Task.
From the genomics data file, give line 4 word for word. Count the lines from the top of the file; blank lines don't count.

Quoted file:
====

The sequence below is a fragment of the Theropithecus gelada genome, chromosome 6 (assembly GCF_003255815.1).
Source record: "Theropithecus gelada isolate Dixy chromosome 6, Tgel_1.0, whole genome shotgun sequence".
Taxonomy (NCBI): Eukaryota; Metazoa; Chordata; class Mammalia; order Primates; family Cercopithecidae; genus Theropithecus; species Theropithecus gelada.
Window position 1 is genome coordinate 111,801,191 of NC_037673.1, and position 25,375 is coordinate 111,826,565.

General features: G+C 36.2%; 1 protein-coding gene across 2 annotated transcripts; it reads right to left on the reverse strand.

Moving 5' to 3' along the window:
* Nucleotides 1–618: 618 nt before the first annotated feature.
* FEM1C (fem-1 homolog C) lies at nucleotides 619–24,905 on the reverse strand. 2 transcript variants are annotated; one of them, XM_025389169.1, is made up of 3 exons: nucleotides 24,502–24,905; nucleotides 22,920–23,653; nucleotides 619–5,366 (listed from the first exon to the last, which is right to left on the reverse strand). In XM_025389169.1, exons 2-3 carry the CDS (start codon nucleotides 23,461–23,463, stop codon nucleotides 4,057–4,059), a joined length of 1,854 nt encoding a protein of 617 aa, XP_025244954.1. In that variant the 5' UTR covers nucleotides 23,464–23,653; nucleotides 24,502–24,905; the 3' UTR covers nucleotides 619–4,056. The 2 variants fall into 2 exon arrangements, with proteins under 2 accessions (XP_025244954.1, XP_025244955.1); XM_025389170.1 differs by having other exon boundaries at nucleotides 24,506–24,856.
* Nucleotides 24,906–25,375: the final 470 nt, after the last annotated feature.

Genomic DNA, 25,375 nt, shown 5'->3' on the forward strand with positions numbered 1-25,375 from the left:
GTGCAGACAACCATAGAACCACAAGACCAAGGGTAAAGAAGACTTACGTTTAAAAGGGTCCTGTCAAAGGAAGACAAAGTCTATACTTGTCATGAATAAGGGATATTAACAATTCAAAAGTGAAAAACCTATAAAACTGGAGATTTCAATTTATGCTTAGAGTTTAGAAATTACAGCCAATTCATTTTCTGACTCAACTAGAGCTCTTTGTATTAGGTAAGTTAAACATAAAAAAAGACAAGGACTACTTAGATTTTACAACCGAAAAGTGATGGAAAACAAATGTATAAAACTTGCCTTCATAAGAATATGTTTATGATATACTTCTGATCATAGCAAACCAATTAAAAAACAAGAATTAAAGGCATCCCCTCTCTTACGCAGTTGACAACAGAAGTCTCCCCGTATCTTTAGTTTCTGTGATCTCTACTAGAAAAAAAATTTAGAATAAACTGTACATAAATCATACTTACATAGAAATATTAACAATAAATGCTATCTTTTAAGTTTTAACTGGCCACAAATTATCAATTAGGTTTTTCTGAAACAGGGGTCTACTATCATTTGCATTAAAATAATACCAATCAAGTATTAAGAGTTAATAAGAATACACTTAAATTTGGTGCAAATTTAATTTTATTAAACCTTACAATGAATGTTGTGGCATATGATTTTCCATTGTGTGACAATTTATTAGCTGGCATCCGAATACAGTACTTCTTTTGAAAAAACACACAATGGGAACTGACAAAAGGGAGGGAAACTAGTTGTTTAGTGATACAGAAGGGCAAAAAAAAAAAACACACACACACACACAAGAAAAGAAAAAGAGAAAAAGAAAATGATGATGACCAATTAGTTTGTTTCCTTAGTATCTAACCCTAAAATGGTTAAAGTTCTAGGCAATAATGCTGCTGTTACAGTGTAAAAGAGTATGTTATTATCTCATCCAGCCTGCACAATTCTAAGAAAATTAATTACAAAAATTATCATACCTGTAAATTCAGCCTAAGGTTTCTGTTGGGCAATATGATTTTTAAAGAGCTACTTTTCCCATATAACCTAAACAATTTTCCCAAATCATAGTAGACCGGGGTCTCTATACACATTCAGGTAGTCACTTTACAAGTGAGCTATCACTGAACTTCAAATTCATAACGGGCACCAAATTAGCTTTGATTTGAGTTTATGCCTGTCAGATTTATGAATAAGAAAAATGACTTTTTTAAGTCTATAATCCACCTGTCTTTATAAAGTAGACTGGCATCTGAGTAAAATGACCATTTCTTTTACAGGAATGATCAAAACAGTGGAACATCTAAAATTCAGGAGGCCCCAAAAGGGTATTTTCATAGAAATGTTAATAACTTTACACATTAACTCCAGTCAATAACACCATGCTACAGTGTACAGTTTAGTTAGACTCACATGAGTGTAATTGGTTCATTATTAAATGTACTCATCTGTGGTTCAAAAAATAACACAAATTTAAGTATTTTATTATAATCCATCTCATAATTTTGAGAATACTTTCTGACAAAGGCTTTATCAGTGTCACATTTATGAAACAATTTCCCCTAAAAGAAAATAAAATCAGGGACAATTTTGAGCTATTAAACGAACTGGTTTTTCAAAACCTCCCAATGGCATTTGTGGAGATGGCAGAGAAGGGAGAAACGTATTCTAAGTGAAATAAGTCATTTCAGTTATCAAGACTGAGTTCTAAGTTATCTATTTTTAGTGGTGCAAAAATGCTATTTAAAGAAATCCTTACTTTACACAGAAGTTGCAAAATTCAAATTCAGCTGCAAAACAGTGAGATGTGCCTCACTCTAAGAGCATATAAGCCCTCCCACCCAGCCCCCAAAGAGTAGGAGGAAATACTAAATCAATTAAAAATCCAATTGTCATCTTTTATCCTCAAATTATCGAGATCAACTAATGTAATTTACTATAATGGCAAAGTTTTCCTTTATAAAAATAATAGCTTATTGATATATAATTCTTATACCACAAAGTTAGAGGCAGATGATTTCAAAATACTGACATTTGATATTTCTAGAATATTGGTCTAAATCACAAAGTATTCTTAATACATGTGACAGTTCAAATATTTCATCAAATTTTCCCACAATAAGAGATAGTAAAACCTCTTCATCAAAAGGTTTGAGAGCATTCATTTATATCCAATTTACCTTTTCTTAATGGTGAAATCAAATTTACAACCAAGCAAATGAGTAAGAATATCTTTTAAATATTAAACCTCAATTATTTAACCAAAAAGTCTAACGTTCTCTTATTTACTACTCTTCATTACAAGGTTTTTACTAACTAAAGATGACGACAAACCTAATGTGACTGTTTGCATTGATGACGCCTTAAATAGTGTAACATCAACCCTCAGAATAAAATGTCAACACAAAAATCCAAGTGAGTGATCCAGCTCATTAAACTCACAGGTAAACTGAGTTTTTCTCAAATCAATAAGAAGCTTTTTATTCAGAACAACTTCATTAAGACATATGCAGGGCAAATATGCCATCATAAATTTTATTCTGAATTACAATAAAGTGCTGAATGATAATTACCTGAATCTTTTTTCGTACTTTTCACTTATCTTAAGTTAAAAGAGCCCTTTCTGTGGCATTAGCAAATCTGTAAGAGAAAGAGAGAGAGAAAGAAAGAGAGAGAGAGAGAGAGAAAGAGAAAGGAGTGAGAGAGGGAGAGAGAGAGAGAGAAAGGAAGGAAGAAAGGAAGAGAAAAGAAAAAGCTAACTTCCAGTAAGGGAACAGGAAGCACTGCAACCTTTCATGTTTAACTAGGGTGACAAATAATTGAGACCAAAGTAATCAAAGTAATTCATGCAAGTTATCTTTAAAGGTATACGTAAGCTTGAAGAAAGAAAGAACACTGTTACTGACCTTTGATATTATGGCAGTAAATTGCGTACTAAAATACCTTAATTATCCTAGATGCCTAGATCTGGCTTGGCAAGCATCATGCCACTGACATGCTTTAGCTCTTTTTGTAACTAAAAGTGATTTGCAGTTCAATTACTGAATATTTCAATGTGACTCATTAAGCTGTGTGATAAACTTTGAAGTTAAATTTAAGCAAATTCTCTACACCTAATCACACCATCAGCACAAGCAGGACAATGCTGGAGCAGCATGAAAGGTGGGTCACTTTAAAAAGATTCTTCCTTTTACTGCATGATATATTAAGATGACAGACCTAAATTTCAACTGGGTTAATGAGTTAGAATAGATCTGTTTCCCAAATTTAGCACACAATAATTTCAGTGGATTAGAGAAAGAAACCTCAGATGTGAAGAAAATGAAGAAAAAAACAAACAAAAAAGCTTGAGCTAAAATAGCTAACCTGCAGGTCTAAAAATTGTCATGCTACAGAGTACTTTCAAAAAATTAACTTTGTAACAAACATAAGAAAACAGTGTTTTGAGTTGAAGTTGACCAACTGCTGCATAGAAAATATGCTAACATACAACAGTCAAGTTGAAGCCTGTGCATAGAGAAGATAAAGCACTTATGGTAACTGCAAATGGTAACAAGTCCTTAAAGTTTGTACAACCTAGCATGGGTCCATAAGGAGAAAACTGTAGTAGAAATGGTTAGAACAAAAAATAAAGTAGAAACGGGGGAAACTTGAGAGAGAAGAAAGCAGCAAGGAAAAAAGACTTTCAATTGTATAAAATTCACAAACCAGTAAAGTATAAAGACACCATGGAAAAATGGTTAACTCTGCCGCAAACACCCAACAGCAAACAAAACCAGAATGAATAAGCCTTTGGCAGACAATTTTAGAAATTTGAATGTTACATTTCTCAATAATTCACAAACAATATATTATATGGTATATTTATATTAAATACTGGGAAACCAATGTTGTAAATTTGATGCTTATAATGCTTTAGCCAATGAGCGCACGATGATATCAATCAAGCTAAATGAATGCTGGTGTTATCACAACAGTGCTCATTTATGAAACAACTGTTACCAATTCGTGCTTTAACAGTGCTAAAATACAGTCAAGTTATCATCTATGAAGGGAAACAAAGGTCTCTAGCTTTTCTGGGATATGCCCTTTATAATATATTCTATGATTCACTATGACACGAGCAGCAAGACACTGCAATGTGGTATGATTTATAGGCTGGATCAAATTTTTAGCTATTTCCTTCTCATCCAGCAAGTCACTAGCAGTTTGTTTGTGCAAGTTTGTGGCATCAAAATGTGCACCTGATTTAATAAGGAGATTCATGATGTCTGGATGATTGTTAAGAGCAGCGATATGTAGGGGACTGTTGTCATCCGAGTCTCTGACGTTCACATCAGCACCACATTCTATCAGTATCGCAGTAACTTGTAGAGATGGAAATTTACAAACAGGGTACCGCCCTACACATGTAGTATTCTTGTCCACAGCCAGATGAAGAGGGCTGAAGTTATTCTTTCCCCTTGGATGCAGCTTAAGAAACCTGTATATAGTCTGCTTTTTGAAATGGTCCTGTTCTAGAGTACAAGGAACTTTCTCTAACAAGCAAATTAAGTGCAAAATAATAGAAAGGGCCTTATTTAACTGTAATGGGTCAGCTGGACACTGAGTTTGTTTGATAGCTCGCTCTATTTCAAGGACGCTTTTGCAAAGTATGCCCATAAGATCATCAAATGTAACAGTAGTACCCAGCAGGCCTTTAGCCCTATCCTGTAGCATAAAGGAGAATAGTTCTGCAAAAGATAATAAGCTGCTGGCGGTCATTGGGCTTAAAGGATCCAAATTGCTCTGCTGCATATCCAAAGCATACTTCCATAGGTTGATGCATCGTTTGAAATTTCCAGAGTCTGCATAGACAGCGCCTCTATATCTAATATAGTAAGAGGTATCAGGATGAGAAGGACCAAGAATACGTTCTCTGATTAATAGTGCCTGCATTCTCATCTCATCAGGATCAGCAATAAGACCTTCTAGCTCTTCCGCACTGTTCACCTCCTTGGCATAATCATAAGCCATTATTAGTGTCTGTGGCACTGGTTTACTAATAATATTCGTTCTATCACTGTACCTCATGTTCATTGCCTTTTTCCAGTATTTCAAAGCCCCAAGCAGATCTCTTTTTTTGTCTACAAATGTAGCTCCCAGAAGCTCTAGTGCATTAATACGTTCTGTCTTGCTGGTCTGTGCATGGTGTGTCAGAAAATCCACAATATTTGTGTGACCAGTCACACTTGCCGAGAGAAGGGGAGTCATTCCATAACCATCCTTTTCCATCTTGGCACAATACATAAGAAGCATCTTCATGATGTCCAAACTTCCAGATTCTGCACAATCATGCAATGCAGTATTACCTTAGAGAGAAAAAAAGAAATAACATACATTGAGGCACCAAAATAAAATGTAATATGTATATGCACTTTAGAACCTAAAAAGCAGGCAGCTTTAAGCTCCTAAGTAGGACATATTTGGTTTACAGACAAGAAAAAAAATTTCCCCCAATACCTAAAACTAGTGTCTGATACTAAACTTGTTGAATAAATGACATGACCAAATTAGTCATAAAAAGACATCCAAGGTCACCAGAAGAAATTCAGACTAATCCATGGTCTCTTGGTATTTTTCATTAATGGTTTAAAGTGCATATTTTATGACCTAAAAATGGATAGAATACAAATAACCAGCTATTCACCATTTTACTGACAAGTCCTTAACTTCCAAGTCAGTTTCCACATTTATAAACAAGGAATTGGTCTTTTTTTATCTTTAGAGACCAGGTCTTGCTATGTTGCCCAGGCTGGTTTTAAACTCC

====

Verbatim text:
Window position 1 is genome coordinate 111,801,191 of NC_037673.1, and position 25,375 is coordinate 111,826,565.